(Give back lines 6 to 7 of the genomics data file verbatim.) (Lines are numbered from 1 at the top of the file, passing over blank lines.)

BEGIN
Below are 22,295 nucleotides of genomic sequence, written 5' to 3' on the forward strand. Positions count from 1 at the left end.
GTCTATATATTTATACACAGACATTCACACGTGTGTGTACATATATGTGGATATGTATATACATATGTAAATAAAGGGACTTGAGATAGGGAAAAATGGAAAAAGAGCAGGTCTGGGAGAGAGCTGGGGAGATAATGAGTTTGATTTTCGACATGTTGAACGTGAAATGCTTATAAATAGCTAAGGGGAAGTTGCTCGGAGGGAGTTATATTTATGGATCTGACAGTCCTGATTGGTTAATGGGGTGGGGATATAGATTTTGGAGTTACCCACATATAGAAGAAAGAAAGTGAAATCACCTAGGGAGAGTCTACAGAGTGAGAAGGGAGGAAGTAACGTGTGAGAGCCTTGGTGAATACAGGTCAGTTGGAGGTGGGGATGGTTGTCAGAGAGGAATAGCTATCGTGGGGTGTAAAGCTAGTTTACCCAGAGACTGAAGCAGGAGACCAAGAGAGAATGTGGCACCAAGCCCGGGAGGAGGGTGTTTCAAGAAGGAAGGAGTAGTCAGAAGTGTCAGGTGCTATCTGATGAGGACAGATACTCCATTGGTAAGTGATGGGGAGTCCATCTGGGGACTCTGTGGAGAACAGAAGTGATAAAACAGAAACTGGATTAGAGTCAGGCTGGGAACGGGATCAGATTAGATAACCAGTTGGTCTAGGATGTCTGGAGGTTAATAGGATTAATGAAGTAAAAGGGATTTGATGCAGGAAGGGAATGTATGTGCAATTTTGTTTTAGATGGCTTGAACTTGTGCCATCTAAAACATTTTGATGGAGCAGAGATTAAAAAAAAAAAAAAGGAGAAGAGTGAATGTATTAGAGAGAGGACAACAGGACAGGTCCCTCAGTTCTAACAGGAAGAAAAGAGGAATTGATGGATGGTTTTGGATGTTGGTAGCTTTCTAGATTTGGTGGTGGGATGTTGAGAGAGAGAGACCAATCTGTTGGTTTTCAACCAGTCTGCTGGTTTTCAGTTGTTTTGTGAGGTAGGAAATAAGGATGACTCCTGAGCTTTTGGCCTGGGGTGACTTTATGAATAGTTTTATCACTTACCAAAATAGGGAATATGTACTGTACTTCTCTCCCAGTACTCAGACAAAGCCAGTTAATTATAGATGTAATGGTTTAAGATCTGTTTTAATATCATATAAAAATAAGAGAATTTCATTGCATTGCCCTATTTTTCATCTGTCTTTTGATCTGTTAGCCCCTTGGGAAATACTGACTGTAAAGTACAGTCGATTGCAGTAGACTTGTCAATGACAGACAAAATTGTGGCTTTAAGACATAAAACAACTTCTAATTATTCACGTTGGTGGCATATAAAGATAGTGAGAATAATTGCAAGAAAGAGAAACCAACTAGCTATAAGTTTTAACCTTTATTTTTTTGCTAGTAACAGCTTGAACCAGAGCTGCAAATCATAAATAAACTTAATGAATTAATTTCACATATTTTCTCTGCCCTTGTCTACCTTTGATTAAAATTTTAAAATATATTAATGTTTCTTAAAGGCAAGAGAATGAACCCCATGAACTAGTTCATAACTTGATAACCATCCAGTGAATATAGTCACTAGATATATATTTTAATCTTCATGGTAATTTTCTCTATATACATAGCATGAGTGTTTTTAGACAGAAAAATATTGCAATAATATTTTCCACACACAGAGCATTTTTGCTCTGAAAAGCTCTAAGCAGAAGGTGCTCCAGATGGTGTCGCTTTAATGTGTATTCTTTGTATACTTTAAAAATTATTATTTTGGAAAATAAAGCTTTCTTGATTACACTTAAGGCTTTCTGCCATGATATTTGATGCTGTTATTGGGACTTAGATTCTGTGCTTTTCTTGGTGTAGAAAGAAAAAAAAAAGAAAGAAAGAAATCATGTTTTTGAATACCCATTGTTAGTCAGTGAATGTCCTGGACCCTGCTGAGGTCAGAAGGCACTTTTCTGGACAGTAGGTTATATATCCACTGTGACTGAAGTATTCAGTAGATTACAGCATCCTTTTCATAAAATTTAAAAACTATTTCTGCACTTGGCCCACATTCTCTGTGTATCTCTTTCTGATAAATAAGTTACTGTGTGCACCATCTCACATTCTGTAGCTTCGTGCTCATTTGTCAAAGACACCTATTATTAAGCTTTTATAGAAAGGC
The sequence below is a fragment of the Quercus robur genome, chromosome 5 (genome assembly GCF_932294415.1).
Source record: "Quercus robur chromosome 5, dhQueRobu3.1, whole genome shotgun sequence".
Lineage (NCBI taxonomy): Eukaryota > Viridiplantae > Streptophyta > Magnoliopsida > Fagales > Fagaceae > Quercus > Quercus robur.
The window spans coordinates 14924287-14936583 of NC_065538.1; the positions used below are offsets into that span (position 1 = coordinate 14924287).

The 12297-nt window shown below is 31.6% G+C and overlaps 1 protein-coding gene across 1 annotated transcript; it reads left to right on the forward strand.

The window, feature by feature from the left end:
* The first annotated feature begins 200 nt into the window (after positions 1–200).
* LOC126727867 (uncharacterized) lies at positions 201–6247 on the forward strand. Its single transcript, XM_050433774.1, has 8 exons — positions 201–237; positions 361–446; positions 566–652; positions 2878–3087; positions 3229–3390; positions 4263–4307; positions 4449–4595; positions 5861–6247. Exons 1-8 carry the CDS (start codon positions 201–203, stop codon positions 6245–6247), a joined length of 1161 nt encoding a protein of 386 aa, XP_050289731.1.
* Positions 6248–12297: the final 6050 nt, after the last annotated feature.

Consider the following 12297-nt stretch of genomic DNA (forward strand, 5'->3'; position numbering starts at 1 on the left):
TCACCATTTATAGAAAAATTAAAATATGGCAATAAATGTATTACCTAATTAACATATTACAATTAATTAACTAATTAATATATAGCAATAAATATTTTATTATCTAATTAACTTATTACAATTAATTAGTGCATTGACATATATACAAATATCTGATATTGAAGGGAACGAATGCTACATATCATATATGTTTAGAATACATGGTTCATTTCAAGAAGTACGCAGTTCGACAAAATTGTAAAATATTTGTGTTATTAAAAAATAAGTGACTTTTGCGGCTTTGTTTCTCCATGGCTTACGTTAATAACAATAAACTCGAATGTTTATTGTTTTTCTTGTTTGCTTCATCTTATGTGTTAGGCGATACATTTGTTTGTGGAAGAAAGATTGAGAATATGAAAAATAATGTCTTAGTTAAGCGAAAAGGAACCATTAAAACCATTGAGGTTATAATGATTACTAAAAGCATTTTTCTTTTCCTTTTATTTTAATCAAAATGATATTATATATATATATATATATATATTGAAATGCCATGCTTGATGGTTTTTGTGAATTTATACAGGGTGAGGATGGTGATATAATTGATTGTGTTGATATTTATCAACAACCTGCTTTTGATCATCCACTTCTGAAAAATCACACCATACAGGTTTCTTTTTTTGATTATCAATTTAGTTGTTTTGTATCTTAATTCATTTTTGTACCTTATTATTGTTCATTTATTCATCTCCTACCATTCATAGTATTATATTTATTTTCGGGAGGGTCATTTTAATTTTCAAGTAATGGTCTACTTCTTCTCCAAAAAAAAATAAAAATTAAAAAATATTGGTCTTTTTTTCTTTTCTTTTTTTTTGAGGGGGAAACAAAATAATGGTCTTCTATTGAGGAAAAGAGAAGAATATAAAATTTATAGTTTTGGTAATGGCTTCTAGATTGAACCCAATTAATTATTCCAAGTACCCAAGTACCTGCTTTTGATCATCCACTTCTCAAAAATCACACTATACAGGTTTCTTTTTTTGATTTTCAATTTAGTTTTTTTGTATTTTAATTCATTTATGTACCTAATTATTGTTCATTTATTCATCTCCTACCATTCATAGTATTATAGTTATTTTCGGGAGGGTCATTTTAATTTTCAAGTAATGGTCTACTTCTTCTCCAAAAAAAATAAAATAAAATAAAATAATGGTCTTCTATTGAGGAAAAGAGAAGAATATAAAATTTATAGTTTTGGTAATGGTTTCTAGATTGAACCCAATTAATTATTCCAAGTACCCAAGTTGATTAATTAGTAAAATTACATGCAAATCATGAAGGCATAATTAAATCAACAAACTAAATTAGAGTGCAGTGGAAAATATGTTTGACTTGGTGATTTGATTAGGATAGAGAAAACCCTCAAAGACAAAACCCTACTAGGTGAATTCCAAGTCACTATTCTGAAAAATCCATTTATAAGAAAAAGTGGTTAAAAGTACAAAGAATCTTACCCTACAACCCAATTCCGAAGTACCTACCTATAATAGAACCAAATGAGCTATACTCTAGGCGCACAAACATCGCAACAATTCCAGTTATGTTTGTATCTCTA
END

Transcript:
The window spans coordinates 14924287-14936583 of NC_065538.1; the positions used below are offsets into that span (position 1 = coordinate 14924287).

The 12297-nt window shown below is 31.6% G+C and overlaps 1 protein-coding gene across 1 annotated transcript; it reads left to right on the forward strand.